Establishing Cloud Governance for Fast, Reliable Deployments

Chapter 6

Delineating responsibilities and adhering to predetermined policies of IT governance are essential to the ongoing security of an IT environment and thus, business at large. Cloud or not, governance can help translate people, tools and policy into process by guiding the construction, maintenance, and validation of an IT environment. Especially when it comes to cloud, governance protocols help to integrate security into software development and release processes that guide DevOps teams in what they’re supposed to do when launching new applications.

Indeed, properly established cloud governance can help IT teams reduce post-release scrambles and design for security and compliance that also emphasizes speed to match modern business demands. However, achieving this harmony of speed and security involves thinking in terms of people, process, and tools to integrate everything into governance processes.

Considerations When Building Governance Policy in the Cloud

What automation tools can your business use so that everything isn’t built from scratch?

If you intend to utilize internal security expertise, then how do you go about creating and/or retaining security experts on your team?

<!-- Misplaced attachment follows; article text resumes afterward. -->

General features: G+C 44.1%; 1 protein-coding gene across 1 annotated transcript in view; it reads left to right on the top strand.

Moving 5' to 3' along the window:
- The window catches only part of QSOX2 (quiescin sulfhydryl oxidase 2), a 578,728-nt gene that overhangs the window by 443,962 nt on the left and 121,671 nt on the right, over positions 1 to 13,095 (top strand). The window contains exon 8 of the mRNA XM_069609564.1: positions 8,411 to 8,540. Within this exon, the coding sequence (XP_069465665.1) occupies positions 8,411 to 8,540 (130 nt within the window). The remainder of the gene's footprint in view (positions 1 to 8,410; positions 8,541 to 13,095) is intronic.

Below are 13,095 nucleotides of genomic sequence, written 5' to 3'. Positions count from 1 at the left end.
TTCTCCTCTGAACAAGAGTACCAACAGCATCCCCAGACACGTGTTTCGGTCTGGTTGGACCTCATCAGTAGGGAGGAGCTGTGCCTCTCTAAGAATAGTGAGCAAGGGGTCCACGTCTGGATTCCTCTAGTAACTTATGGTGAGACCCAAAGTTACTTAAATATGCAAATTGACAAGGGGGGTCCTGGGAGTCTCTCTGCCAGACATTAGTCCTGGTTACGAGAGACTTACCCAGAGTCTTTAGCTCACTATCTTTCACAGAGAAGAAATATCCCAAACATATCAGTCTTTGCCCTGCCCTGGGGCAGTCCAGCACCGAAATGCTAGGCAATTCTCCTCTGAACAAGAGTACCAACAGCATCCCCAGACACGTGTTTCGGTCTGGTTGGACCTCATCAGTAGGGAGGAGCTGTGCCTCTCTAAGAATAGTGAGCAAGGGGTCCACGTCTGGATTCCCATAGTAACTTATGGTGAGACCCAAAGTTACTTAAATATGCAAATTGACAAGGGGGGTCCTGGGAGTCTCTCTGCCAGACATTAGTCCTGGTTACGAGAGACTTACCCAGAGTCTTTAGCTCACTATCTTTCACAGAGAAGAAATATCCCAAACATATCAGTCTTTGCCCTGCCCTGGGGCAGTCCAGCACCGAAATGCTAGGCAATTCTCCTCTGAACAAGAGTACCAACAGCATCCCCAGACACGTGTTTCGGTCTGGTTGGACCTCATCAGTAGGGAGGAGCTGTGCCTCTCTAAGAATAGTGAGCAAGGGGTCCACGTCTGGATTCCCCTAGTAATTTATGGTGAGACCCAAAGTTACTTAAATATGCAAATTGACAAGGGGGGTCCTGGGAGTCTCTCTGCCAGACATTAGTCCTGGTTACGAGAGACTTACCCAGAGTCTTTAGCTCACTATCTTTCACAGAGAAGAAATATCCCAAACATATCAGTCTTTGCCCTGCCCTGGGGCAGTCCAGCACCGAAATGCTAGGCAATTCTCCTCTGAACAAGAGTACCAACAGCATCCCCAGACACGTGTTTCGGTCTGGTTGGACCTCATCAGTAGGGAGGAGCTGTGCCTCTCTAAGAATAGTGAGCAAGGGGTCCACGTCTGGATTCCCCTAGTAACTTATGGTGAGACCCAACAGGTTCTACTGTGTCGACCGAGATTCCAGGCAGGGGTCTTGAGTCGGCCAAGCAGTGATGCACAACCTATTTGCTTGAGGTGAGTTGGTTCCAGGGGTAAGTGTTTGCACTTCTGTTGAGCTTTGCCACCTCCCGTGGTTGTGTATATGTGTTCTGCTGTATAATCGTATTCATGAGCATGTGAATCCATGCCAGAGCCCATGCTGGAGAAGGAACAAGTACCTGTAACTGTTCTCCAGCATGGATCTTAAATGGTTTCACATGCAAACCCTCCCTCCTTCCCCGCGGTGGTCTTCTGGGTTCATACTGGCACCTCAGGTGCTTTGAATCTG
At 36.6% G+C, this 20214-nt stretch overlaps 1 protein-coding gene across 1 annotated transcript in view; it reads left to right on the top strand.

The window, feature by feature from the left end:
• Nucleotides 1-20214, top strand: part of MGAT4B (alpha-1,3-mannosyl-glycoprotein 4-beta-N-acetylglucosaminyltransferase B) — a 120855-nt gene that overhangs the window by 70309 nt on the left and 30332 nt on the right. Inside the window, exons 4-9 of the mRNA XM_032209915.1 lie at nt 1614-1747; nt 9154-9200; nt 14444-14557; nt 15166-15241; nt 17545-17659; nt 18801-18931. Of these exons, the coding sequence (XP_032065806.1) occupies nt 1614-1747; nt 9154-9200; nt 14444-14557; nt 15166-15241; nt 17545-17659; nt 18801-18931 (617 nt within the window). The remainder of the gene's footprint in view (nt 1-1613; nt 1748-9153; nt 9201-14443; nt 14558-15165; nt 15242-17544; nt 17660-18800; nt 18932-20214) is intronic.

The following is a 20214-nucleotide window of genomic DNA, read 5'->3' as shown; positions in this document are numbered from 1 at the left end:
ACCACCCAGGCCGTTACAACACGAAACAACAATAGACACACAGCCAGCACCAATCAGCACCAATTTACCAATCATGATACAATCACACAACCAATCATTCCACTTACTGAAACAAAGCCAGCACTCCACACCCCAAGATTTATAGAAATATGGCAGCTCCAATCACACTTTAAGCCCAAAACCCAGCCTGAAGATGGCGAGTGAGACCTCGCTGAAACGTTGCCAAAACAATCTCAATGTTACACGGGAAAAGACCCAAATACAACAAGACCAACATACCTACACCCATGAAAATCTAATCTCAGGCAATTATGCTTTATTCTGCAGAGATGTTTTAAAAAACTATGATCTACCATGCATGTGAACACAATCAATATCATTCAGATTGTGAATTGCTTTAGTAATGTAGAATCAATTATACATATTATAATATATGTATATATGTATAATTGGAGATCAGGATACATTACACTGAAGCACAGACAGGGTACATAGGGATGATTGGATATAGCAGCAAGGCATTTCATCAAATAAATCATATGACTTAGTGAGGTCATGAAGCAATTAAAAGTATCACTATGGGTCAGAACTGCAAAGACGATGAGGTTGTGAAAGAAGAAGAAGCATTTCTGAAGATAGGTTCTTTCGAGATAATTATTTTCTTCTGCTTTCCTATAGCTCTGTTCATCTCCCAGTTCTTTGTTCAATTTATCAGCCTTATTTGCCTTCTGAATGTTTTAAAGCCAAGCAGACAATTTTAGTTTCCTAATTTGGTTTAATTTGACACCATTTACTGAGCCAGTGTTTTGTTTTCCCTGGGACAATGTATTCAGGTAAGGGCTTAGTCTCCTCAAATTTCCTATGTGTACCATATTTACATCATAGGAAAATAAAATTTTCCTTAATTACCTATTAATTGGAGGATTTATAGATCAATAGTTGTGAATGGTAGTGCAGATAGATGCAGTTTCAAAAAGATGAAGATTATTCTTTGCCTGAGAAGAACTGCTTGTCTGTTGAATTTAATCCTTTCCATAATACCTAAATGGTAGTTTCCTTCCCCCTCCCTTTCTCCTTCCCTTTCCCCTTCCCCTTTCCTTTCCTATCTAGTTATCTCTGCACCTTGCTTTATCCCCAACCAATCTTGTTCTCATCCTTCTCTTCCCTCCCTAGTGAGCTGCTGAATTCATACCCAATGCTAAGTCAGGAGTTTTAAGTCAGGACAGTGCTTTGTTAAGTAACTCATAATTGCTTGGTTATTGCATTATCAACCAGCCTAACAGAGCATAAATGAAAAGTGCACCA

What security requirements must be adhered to, so that compliance is maintained?

Enforce Compliance with Automation

When it comes to compliance frameworks, whether it’s GDPR, SOC, HIPAA, PCI or another, policy making can be reactive by nature. By the time any change in regulatory requirements are introduced, the change has usually been prompted to curb repeated incidents. Nevertheless, changes in compliance frameworks must be accounted for in IT environments, so that a business can maintain its regulatory accreditation—but how? Compliance demands flexibility to change that can be at odds with the proactive disposition of cybersecurity professionals.

Using automation for identity access management, encryption assurance, blueprinting of architecture/design, templating of systems and components, software defined networking, and compartmentalized storage can increase the speed of deployment, assist in policy crosschecking to ensure continuous compliance, and aid in the validation of reference architectures. As they say, when you find yourself doing something twice, automate it—extending from production deployment all the way through continuous compliance validation.

Solving for Priorities

There are two competing areas of emphasis, depending on your IT group: speed and security. But neither speed nor security, when viewed in silos, emphasize efficiency. Those connected to DevOps want automation to have a baseline method for blueprints and templates for speedy deployments with common configurations. Conversely, a security team wants monitoring and alerting, resiliency scalability, code validation, and logging baked into the development process. Applying automation wherever possible to internal standards of governance can solve for the needs of both groups—which saves time and money for everyone.

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